When the player-driven economist dreams-he dreams big.
When’s the last time you tossed a stone in a stream? It’s a very fundamental desire, a need we all have. We want to make a splash. We want to feel this movement of the river, that’s always changing, is affected, or disturbed, even at a minute level, by our action.
Ah, but old Heraclitus had never played an MMO when he said we never step in the same river twice.
I’m a bit tired of static online worlds. We’re like ghosts, tossing stones in rivers. The stones break the surface and vanish beneath it, but no satisfying ripples dash out from the center. I want to make a splash.
Don’t get me wrong, the NPC model was good, a necessary starting point. But aren’t we ready to take the reins from our bot masters? Can’t we start calling the shots instead of some pre-written lines of code?
This goes beyond player-driven economies and PvP. We’re talking about the holy grail of the possible dynamic MMO. From physical structures, environments, to political systems. A world where player actions make not just a difference, but the difference.
Am I dreaming too big? Maybe… maybe not.
Here’s a look at some pioneers: past, present, and future, that have started to explore the dynamic player-driven model:
Here’s one you might not be familiar with. Before there were games like Planet Side 2, there was WW2 Online.
Released in 2001, the first person shooter/flyer/tank driver featured a half-scaled virtual battlefield, all in real-time. While the graphics were appalling, even for the time, to accommodate its shear scope, the dynamic war state, and shifting batte-lines, all driven by player combat, were truly revolutionary.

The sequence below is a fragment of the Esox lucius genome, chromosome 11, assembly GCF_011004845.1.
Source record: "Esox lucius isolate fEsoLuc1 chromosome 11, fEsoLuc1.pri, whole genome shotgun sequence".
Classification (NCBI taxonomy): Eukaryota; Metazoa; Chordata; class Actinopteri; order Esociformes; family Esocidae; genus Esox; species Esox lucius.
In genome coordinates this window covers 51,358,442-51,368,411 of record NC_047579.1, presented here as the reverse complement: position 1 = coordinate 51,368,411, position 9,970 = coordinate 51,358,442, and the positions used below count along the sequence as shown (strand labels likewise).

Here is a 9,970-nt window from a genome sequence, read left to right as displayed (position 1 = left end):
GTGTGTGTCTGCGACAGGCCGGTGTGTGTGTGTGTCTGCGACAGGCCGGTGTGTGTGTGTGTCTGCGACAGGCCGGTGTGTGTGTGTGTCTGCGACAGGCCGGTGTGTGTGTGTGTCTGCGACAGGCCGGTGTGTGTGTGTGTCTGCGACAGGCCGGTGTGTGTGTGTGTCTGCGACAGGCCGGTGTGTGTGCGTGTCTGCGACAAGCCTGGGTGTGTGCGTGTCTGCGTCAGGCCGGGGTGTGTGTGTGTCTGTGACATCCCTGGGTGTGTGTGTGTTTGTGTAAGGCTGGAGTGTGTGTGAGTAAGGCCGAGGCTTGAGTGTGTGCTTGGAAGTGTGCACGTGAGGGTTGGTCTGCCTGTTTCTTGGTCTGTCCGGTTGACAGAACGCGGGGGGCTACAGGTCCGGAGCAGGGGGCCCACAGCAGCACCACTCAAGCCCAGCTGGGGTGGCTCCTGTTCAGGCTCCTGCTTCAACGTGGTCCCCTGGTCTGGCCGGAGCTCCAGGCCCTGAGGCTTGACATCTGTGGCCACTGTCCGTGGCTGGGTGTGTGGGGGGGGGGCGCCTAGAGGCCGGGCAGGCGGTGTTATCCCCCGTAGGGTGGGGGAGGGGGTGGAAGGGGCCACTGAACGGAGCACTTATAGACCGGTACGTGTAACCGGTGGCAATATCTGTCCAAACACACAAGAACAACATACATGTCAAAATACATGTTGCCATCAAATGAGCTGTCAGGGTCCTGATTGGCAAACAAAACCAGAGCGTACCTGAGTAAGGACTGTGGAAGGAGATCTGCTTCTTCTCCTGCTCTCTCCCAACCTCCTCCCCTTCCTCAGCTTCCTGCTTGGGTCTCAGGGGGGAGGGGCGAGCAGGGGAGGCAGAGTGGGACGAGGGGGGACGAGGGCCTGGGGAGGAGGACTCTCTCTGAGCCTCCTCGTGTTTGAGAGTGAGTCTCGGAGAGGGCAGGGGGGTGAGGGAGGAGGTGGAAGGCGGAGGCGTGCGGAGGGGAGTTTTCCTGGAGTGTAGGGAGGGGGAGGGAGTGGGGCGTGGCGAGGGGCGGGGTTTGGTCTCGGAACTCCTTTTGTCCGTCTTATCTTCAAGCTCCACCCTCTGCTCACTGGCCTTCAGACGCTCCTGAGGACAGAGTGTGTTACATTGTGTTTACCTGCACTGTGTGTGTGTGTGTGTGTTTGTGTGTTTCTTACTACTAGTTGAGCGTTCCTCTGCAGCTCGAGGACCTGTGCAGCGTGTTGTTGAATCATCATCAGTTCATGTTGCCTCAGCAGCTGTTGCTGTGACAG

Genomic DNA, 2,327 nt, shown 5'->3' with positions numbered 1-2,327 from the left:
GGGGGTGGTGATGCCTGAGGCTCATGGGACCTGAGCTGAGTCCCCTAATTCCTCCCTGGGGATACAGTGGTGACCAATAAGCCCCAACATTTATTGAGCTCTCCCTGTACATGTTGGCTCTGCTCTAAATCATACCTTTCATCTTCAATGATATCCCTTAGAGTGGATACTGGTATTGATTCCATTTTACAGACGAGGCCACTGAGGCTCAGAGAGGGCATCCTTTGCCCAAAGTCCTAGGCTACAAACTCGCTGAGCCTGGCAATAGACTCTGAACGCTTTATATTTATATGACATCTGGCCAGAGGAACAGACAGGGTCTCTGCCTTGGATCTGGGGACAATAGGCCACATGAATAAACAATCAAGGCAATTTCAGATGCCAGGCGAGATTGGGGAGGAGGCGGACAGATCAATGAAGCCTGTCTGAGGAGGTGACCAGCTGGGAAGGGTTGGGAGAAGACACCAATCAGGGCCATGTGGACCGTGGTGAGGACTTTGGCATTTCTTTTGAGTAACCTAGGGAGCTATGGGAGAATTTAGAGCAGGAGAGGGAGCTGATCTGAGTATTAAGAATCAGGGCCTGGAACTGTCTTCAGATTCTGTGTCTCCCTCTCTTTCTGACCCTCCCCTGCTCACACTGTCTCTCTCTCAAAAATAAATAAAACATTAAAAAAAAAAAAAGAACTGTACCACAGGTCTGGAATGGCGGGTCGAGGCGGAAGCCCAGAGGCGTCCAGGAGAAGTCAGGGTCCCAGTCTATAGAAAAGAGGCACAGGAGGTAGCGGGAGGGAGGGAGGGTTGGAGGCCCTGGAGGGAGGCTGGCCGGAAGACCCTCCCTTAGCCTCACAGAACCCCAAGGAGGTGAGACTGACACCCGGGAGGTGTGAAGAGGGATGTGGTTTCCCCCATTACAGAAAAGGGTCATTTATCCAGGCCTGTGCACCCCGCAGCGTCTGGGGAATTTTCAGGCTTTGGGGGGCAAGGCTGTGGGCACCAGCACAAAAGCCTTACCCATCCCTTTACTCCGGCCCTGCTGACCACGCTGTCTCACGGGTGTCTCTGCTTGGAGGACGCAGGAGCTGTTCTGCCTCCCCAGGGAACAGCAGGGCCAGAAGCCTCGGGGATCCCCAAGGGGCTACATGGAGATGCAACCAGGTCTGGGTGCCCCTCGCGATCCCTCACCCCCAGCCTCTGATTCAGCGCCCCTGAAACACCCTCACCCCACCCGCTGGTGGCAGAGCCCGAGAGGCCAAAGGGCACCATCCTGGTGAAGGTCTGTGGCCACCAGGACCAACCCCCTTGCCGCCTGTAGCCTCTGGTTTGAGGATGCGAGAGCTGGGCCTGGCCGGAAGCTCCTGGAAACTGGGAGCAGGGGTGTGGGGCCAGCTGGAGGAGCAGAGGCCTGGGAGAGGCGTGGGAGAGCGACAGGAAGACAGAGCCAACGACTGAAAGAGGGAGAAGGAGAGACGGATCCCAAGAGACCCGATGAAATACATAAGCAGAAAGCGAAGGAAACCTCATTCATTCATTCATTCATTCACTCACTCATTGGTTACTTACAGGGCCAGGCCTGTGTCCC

Command structures, dictated by player rank, could issue missions that truly impacted the direction of the war in a major way. Oh, WW2 Online… would that you had given us a sequel!
Guild Wars 2
You’re probably already familiar with AreaNet’s popular sequel to Guild Wars. GW2 wants people to know it’s different, and it is. The game replaces traditional static quest-lines with a more complex and dynamic “ripple effect”.
Players can approach quests in different ways, altering the storyline. It’s a page taken out of many RPGs that have for some time explored the dynamic story-line model. But the concept is relatively new to multi-player games.
Leave it to the Swedish. The same country that gave us Minecraft, gives us the minecrafty MMO Wurm online. If you were a Lego kid(and I certainly was) then this sort of thing is right up your alley.
Everything in game is created by players, from equipment to tools, to castles and land terraforming. The game is open ended, and PvP combat is reserved mainly for players who reside in opposing Kingdoms. The player craft system allows for a truly unique player-driven economy, where items truly are one-of-a-kind. Thank you Sweden.
Could this be it? The holy grail?! We’ve patiently been waiting, and, if what we’re told is true, the wait is nearly over.
Word is, the Korean MMO is nearly fully translated to English and ready for release in North America. The game looks gorgeous, but what it promises sounds almost too good to be true:
A unique player-crafting system, dynamic PvP combat(including an epic naval component), a player-driven economy, malleable terrain, destroyable player-built structures… oh I could go on. You build castles, plant trees, raise livestock, found cities, capture and destroy them.
Alright ArcheAge, you’re on the clock. We’re waiting.
You may say that I’m a dreamer… but as you can see: I’m not the only one. While a truly complete dynamic MMO might be a pie-in-the-sky city in the clouds, there are at the very least, some steps being taken to get there. So log on, and give that stone a chuck. You might be more satisfied than you think.